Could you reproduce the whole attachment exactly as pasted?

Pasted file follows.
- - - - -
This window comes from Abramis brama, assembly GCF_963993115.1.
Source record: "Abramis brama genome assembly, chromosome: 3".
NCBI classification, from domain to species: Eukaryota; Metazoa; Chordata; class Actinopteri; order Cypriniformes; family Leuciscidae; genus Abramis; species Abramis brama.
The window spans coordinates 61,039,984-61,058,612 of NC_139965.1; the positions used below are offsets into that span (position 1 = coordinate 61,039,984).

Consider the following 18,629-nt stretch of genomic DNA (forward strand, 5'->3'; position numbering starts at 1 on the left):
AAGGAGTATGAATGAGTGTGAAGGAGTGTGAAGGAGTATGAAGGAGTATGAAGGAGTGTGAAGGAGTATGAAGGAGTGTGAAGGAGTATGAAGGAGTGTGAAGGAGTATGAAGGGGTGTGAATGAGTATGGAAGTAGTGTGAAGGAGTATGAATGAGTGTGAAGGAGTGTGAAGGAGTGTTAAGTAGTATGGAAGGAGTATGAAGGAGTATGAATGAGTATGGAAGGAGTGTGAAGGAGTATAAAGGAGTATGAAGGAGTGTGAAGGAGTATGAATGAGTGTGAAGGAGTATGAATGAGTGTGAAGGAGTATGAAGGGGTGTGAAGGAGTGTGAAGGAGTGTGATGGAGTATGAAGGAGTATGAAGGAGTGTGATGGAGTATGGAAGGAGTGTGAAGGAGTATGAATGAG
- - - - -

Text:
This window comes from Abramis brama, assembly GCF_963993115.1.
Source record: "Abramis brama genome assembly, chromosome: 3".
NCBI classification, from domain to species: Eukaryota; Metazoa; Chordata; class Actinopteri; order Cypriniformes; family Leuciscidae; genus Abramis; species Abramis brama.
The window spans coordinates 61,039,984-61,058,612 of NC_139965.1; the positions used below are offsets into that span (position 1 = coordinate 61,039,984).

Consider the following 18,629-nt stretch of genomic DNA (forward strand, 5'->3'; position numbering starts at 1 on the left):
AAGGAGTATGAATGAGTGTGAAGGAGTGTGAAGGAGTATGAAGGAGTATGAAGGAGTGTGAAGGAGTATGAAGGAGTGTGAAGGAGTATGAAGGAGTGTGAAGGAGTATGAAGGGGTGTGAATGAGTATGGAAGTAGTGTGAAGGAGTATGAATGAGTGTGAAGGAGTGTGAAGGAGTGTTAAGTAGTATGGAAGGAGTATGAAGGAGTATGAATGAGTATGGAAGGAGTGTGAAGGAGTATAAAGGAGTATGAAGGAGTGTGAAGGAGTATGAATGAGTGTGAAGGAGTATGAATGAGTGTGAAGGAGTATGAAGGGGTGTGAAGGAGTGTGAAGGAGTGTGATGGAGTATGAAGGAGTATGAAGGAGTGTGATGGAGTATGGAAGGAGTGTGAAGGAGTATGAATGAG